A Pastoral Letter in Response to the San Bernardino Mass Shooting

Posted on December 8, 2015

San Bernardino

“Bless the Lord God of Israel because he has come to help and has delivered his people.” (Luke 1:68, CEB)

The scourge of gun violence and terror has come into our lives again – this time 14 were killed, 21 wounded. We mourn for the people who have been killed or injured by the shooting last Wednesday at the Inland Regional Center in San Bernardino, California. One of those murdered, Harry Bowman, grew up in York, PA. He was 46. Our hearts ache with empathy. Once again, we have been rudely awakened from the dream of invincibility and security, robbed again of a certain innocence about violence in our communities. While “It” didn’t happen here, we are all affected.

I was born and raised in Southern California – about a 2-hour drive from San Bernardino. I have a childhood connection with this place. Close friends of our family had a cabin in Crestline, California, located in the mountains directly above San Bernardino – in fact they are called the San Bernardino Mountains. I spent many happy weekends there as a child, hiking, exploring – and swimming in little Lake Gregory. The San Bernardino/Redlands area was familiar territory to me back in the ’60s and ’70s.

Every mass shooting is shocking, chilling, and heartbreaking, but this one happened in an old stomping ground – and moved me to offer a few words to you.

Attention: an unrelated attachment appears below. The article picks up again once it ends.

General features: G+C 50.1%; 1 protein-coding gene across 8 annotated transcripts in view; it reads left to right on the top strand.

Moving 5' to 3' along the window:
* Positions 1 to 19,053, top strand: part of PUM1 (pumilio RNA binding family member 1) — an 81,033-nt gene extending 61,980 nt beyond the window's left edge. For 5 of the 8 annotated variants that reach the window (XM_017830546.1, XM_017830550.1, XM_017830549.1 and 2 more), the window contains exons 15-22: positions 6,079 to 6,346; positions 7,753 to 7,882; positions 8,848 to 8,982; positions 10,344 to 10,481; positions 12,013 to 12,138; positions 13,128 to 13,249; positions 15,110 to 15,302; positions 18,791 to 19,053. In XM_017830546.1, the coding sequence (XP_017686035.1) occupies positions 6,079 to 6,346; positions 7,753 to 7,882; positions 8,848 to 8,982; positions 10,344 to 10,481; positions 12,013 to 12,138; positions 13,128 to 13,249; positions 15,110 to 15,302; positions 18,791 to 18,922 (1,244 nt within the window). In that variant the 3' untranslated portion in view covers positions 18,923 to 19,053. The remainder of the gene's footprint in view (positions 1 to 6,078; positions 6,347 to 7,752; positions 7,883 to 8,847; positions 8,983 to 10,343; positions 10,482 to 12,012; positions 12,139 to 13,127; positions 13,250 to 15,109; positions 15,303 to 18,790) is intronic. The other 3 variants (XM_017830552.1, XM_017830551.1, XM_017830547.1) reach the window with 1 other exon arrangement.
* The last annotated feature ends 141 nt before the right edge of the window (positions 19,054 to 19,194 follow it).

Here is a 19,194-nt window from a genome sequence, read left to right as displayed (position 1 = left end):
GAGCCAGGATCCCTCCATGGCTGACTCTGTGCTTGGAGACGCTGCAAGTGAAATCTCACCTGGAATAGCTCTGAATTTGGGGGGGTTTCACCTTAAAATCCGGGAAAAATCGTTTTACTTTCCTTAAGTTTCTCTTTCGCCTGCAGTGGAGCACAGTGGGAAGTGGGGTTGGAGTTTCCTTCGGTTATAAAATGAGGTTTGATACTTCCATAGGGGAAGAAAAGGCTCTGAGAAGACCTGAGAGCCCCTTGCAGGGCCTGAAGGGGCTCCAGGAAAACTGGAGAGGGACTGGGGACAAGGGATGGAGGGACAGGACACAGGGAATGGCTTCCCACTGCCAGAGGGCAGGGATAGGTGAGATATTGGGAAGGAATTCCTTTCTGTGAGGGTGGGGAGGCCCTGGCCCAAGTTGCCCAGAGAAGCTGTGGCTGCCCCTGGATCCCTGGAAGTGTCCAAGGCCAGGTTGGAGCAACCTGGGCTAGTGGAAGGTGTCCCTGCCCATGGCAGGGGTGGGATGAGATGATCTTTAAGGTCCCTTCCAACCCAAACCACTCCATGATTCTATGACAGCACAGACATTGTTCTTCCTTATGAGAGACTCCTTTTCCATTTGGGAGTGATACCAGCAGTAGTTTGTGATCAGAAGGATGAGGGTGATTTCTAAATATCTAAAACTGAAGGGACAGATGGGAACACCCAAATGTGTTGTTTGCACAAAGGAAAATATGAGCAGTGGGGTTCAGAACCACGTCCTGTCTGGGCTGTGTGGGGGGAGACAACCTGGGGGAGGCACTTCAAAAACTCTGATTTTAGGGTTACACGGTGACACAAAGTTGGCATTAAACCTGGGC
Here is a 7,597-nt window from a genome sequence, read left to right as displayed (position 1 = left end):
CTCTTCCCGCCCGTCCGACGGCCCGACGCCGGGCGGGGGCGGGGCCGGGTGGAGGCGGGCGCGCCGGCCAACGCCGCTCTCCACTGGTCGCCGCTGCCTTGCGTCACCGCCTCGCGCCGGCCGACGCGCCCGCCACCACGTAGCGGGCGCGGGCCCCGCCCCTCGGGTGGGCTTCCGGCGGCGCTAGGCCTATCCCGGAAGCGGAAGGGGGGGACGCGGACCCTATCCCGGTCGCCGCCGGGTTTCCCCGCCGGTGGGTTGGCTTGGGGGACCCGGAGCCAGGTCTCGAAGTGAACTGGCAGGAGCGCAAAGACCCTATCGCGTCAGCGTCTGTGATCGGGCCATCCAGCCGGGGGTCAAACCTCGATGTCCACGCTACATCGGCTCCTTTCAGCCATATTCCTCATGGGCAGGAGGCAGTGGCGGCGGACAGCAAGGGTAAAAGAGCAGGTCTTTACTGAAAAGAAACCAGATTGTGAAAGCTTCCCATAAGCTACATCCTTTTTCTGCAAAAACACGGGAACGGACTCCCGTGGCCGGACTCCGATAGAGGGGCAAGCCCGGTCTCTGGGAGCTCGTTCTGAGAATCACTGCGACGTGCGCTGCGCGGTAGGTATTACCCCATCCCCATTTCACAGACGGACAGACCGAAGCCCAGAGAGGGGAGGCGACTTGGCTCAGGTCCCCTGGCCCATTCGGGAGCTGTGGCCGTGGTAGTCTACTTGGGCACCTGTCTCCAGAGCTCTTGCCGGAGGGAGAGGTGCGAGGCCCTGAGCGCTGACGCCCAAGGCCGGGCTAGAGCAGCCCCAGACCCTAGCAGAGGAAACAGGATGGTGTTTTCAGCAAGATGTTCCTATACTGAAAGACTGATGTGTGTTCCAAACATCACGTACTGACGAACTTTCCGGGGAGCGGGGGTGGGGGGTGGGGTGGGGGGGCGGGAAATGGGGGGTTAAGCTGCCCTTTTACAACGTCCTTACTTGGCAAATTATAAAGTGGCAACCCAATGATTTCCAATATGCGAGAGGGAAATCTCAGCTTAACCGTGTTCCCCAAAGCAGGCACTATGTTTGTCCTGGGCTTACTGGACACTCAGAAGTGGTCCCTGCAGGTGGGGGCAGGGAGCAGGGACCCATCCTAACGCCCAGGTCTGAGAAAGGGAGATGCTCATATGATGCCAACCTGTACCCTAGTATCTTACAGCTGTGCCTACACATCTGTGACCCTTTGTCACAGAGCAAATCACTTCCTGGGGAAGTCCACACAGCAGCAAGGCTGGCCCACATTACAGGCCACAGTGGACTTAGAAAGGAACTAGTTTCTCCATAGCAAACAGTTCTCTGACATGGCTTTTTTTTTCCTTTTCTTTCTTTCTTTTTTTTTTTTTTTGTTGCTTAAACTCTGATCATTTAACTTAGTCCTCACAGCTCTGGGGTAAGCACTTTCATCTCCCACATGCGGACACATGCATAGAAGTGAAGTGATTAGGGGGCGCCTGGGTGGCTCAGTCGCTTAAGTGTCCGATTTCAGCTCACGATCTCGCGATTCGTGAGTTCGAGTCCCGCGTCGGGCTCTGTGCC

There are necessary discussions to be had about complicated issues like gun control, or questions regarding what price we are willing to pay as a culture for greater perception of personal security. From a Brethren in Christ viewpoint, the question arises about what it means to be a peace church in an age of terror and fear. People are anxious and fearful in light of recent terror events. What does the church – local and denominational – have to say about this? As a church, we should be able to talk about all these complicated issues, but I wonder, does the church have the grace to talk about such things? Can we talk about this as a church community safely – able to agree to disagree, but still value each other? Can we handle differing viewpoints (political, personal, or theological) and still love one another?

While that would be healthy and helpful if done in the right spirit, such discussions, however useful and appropriate, are not enough. I do not know what we can do in a practical way, other than pray, to address the wounds inflicted on San Bernardino – or, in a larger sense, on our national community, on December 2. However, we can resolve to address the woundedness in our homes, our church, and community. We will find healing and hope in direct proportion to our commitment to be on our knees in discerning prayer and to roll up our sleeves in thoughtful action in our particular communities here.

While we should offer “heartfelt prayers” for the victims of San Bernardino, and also pray for our nation’s leaders (1 Timothy 2:1-2), we must at the same time personally attend to the true consequence of all righteous prayer, the pursuit of God’s Shalom (peace and justice), and a deepening commitment to God’s mission of reconciliation. Yes, now is the time to pray fervently, but also for us to act justly so as to make visible, tangible, the kingdom of God now as instructed – and prayed for – by Jesus: